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From Carlos Rolo <>
Subject Re: Join_ring=false Use Cases
Date Wed, 21 Dec 2016 00:09:40 GMT
Beware the Java Driver limitations around whitelisting IPs.

Works fine in Python.


Carlos Juzarte Rolo
Cassandra Consultant / Datastax Certified Architect / Cassandra MVP

Pythian - Love your data

rolo@pythian | Twitter: @cjrolo | Skype: cjr2k3 | Linkedin:
Mobile: +351 918 918 100

On Tue, Dec 20, 2016 at 9:25 PM, Matija Gobec <> wrote:

> There is a talk from cassandra summit 2016 about coordinator nodes by Eric
> Lubow from SimpleReach. He explains how you can use that join_ring=false.
> On Tue, Dec 20, 2016 at 10:23 PM, kurt Greaves <>
> wrote:
>> It seems that you're correct in saying that writes don't propagate to a
>> node that has join_ring set to false, so I'd say this is a flaw. In reality
>> I can't see many actual use cases in regards to node outages with the
>> current implementation. The main usage I'd think would be to have
>> additional coordinators for CPU heavy workloads.
>> It seems to make it actually useful for repairs/outages we'd need to have
>> another option to turn on writes so that it behaved similarly to write
>> survey mode (but on already bootstrapped nodes).
>> Is there a reason we don't have this already? Or does it exist somewhere
>> I'm not aware of?
>> On 20 December 2016 at 17:40, Anuj Wadehra <>
>> wrote:
>>> No responses yet :)
>>> Any C* expert who could help on join_ring use case and the concern
>>> raised?
>>> Thanks
>>> Anuj
>>> On Tue, 13 Dec, 2016 at 11:31 PM, Anuj Wadehra
>>> <> wrote:
>>> Hi,
>>> I need to understand the use case of join_ring=false in case of node
>>> outages. As per,
>>> you would want join_ring=false when you have to repair a node before
>>> bringing a node back after some considerable outage. The problem I see with
>>> join_ring=false is that unlike autobootstrap, the node will NOT accept
>>> writes while you are running repair on it. If a node was down for 5 hours
>>> and you bring it back with join_ring=false, repair the node for 7 hours and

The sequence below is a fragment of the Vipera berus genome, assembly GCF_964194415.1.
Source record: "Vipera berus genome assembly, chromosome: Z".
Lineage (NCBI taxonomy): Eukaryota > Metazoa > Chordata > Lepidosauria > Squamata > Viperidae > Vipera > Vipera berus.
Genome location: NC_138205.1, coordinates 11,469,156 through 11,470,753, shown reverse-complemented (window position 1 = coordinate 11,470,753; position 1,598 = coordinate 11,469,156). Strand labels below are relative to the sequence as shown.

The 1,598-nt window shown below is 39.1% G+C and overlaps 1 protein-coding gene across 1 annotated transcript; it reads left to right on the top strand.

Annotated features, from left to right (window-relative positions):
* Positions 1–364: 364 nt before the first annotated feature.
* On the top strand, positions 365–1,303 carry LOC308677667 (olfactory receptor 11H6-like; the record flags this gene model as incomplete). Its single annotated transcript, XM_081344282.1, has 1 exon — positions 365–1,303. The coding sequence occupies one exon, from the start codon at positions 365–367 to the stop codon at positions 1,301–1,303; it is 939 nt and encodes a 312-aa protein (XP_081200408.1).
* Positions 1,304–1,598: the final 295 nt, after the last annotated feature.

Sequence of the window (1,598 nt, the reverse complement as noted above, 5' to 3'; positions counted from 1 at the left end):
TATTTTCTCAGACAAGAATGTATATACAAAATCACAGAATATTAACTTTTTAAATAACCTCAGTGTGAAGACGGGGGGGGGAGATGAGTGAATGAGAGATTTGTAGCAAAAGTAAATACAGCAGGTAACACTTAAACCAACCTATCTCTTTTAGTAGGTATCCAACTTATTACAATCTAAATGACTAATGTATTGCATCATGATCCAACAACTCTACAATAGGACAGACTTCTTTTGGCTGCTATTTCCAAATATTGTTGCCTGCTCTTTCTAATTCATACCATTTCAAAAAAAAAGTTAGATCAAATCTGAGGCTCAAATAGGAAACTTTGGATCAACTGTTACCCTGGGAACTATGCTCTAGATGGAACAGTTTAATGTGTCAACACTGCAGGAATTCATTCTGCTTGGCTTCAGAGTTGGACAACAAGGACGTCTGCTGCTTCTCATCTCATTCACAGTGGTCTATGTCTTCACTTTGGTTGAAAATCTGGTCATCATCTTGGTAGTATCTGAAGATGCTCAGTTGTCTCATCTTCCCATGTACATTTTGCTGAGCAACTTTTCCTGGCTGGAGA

>>> then make it join the ring, it will STILL have missed writes because while
>>> the time repair was running (7 hrs), writes only went to other others.
>>> So, if you want to make sure that reads served by the restored node at CL
>>> ONE will return consistent data after the node has joined, you wont get
>>> that as writes have been missed while the node is being repaired. And if
>>> you work with Read/Write CL=QUORUM, even if you bring back the node without
>>> join_ring=false, you would anyways get the desired consistency. So, how
>>> join_ring would provide any additional consistency in this case ??
>>> I can see join_ring=false useful only when I am restoring from Snapshot
>>> or bootstrapping and there are dropped mutations in my cluster which are
>>> not fixed by hinted handoff.
>>> For Example: 3 nodes A,B,C working at Read/Write CL QUORUM. Hinted
>>> Handoff=3 hrs.
>>> 10 AM Snapshot taken on all 3 nodes
>>> 11 AM: Node B goes down for 4 hours
>>> 3 PM: Node B comes up but data is not repaired. So, 1 hr of dropped
>>> mutations (2-3 PM) not fixed via Hinted Handoff.
>>> 5 PM: Node A crashes.
>>> 6 PM: Node A restored from 10 AM Snapshot, Node A started with
>>> join_ring=false, repaired and then joined the cluster.
>>> In above restore snapshot example, updates from 2-3 PM were outside
>>> hinted handoff window of 3 hours. Thus, node B wont get those updates.
>>> Node A data for 2-3 PM is already lost. So, 2-3 PM updates are only on one
>>> replica i.e. node C and minimum consistency needed is QUORUM so
>>> join_ring=false would help. But this is very specific use case.
>>> Thanks
>>> Anuj



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